[ppml] Policy Proposal: Expand timeframe of Additional Requests
paul at vix.com
Thu Aug 16 15:35:13 EDT 2007
> ... IP numbers have no value to a hoarder unless they can sell them. So the
> hoarder is going to obtain as much as he can then as soon as IPv4 runout
> happens he's going to try to sell as much as he can as soon as he can -
> since the value of IPv4 will be highest right after runout.
i wish that i agreed. even leaving aside the fact that IP addresses aren't
property and that any market in them is a black market until and unless the
community generally agrees to loosen the ties that bind us to RFC 2050, i'm
struck by my utter disbelief that hoarders will dump. when you've got a
pile of stuff that costs you nothing to hold onto (no upkeep, so this isn't
like pork bellies), you will trickle it out into the market at a pace designed
to keep prices high. if we postulate N hoarders and demand Q per interval T,
each hoarder will have the quota of (N/Q)/T, knowing that if they exceed this
they will not maximize their profit. see the RAM chip market for examples,
except that in RAM chips the value of your hoard goes down with innovation --
having a lot of 256K chips is a burden when 512K chips come out, etc. IPv4
addresses, if the hoarders played their cards right, could increase in cost
over time, since IPv6 is such a dark horse.
> This will simply have the effect of delaying IPv6 switchover for the rich
> organizations that can afford to buy from hoarders. In other words,
> hoarding does not really take IPv4 out of circulation, since the hoarder has
> to see it put in to circulation to get paid.
a hoarder has to limit the amount put into circulation to get paid "the most."
IOW, they would only dump in the months before IPv6 appeared to be viable, and
that could still be "never" if the community doesn't get some coherency on it.
> And the side effects would be terrible. Almost certainly it would prompt
> court cases and the like that could possibly produce caselaw in some
> jurisdictions of considering IP addresses property, thus ARIN might lose
> control of the assignment authority. That is why we would be foolish not to
> do what we can to make the environment for "ip v4 sales" to be very
> difficult for a hoarder to operate in.
on this point, i agree, with the proviso that ARIN's authority to allocate
would become moot if there is nothing to allocate, and ARIN derives its
authority from the community, who may yet cohere on the topic of address
property rights. RFC 2050 describes a "right to use" on the "basis of need".
perhaps if there's nothing left to allocate, the community will decide to
expand this to a "right to use and/or dispose" which is the technical
definition of property in most of the world. (dispose doesn't mean
incinerate, it means do something that means you don't have it any more, like
sell it.) that's a global community decision not a regional community
decision. i don't know if it would be possible to rev RFC 2050 in today's
world, but i expect some RIR bylaws somewhere might also have to be amended.
also, on this point, the community seems thus far quite divided. folks who
expect to keep needing more new IPv4 addresses after central pool depletion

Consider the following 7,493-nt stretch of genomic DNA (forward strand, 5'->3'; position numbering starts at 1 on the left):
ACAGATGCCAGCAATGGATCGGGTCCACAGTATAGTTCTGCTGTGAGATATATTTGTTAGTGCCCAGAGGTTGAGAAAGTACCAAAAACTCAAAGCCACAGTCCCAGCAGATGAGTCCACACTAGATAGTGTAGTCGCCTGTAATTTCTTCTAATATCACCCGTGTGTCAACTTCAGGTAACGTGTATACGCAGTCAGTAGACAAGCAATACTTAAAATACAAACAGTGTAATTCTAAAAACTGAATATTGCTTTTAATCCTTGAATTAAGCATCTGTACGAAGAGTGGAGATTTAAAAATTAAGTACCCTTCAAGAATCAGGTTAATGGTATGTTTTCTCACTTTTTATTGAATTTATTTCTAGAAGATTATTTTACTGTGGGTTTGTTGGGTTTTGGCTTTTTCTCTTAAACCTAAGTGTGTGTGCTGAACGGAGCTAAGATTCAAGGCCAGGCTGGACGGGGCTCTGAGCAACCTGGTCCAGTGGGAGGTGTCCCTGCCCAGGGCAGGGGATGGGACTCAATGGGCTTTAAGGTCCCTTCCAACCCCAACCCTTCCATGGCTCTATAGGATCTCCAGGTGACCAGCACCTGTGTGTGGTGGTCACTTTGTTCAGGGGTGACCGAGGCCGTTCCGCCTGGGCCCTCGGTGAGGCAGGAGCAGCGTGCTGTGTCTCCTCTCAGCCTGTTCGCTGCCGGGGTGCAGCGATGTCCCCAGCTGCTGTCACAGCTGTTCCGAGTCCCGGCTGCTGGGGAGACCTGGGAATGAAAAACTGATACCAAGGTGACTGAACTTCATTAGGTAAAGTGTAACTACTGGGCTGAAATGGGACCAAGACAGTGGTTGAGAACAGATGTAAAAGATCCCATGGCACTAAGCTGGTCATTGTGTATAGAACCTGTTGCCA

seem to favour the idea of making it "legal to buy them" (and therefore,
"legal to sell them"). folks who expect to be able to renumber or to use NAT
or to become more efficient seem to favour the idea of making it "legal to
sell". on the other hand, folks who know that the highest and best use of
property is to buy low and sell high, speculate, and subdivide, are concerned
about the digital divide (can afford addresses vs. not), globalization (a
village ISP in africa might be able to make the equivilent of a year's profit
by selling their IP address block in new york), routing table growth due to
subdivision, and probably other things i'm not thinking of at the moment.
> > There have been approximately 100 legacy /8s assigned. This is more
> > than the total allocations made to all the RIRs, combined.
> I keep waiting for someone to point this out when we get into these
> legacy holder flamefests. Sigh.
would the ARIN community agree to pay higher fees to build a cash hoard that
ARIN could then use to "buy back" legacy space which would then be given to
IANA to hand out on a "right to use, based on need" basis? (i'm not proposing
this and i'm definitely not speaking as a trustee when pondering it, but i am
curious to hear some answers.)
> ... no matter what you do, whether you stretch out or shrink the time before
> IPv4 runout, the fact is that runout will happen eventually and behaviors of
> ISP's will change. Even if hoarding and IP sales come into play, all it
> will do is put off the day of reckoning.
yea, verily. tell it, brother.
> > This does not appear to have impacted the uptake of IPv6.
> IPv6 really hasn't been introduced. IPv6 is currently nothing more than a
> set of technical specifications without an implementation for the MAJORITY
> of operating systems in current production use.
> Once we see all Windows operating systems that are older than Vista drop
> down to 10% of the production installs in current use, we can consider that
> IPv6 has been introduced.
if you tell folks they can't have anything more than web access unless they
upgrade to Vista, most will say that's fine, web access is all i need. let's
not focus on the client platform in these discussions, that's a CPE/NAT-PT
question for which v6ops at ietf is more suitable.
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